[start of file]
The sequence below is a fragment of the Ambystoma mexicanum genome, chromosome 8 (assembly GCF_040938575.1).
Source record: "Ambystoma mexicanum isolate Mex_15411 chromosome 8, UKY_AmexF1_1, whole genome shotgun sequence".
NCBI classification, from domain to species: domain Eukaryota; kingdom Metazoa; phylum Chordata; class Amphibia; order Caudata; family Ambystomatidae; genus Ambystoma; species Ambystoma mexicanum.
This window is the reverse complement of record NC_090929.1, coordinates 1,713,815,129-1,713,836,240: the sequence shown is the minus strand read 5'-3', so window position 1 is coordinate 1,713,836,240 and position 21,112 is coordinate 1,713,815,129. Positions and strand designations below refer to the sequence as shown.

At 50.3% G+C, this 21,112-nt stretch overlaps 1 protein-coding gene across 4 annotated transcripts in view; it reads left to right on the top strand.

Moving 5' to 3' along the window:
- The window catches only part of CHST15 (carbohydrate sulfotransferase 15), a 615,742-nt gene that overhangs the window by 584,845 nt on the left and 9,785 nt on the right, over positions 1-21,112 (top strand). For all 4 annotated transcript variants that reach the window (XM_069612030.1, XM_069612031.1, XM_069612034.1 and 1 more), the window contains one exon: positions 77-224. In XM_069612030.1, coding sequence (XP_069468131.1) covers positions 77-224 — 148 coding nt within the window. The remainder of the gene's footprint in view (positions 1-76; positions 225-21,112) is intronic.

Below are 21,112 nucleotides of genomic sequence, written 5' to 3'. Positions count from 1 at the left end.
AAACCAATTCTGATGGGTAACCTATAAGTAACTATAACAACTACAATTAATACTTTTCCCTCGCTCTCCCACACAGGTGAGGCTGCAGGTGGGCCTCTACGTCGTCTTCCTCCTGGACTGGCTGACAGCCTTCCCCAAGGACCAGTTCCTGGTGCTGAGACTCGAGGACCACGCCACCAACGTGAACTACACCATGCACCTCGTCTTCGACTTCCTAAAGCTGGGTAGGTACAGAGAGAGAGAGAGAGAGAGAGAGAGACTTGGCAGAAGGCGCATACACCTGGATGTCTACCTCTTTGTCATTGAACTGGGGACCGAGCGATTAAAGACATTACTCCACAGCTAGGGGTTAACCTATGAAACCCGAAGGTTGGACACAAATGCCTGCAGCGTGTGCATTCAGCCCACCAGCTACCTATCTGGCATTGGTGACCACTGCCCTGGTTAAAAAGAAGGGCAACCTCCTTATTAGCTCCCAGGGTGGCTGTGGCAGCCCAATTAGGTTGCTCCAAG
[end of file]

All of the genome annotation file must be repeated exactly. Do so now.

The sequence below is a fragment of the Ambystoma mexicanum genome, chromosome 8 (assembly GCF_040938575.1).
Source record: "Ambystoma mexicanum isolate Mex_15411 chromosome 8, UKY_AmexF1_1, whole genome shotgun sequence".
NCBI classification, from domain to species: domain Eukaryota; kingdom Metazoa; phylum Chordata; class Amphibia; order Caudata; family Ambystomatidae; genus Ambystoma; species Ambystoma mexicanum.
This window is the reverse complement of record NC_090929.1, coordinates 1,713,815,129-1,713,836,240: the sequence shown is the minus strand read 5'-3', so window position 1 is coordinate 1,713,836,240 and position 21,112 is coordinate 1,713,815,129. Positions and strand designations below refer to the sequence as shown.

At 50.3% G+C, this 21,112-nt stretch overlaps 1 protein-coding gene across 4 annotated transcripts in view; it reads left to right on the top strand.

Moving 5' to 3' along the window:
- The window catches only part of CHST15 (carbohydrate sulfotransferase 15), a 615,742-nt gene that overhangs the window by 584,845 nt on the left and 9,785 nt on the right, over positions 1-21,112 (top strand). For all 4 annotated transcript variants that reach the window (XM_069612030.1, XM_069612031.1, XM_069612034.1 and 1 more), the window contains one exon: positions 77-224. In XM_069612030.1, coding sequence (XP_069468131.1) covers positions 77-224 — 148 coding nt within the window. The remainder of the gene's footprint in view (positions 1-76; positions 225-21,112) is intronic.

Below are 21,112 nucleotides of genomic sequence, written 5' to 3'. Positions count from 1 at the left end.
AAACCAATTCTGATGGGTAACCTATAAGTAACTATAACAACTACAATTAATACTTTTCCCTCGCTCTCCCACACAGGTGAGGCTGCAGGTGGGCCTCTACGTCGTCTTCCTCCTGGACTGGCTGACAGCCTTCCCCAAGGACCAGTTCCTGGTGCTGAGACTCGAGGACCACGCCACCAACGTGAACTACACCATGCACCTCGTCTTCGACTTCCTAAAGCTGGGTAGGTACAGAGAGAGAGAGAGAGAGAGAGAGAGACTTGGCAGAAGGCGCATACACCTGGATGTCTACCTCTTTGTCATTGAACTGGGGACCGAGCGATTAAAGACATTACTCCACAGCTAGGGGTTAACCTATGAAACCCGAAGGTTGGACACAAATGCCTGCAGCGTGTGCATTCAGCCCACCAGCTACCTATCTGGCATTGGTGACCACTGCCCTGGTTAAAAAGAAGGGCAACCTCCTTATTAGCTCCCAGGGTGGCTGTGGCAGCCCAATTAGGTTGCTCCAAG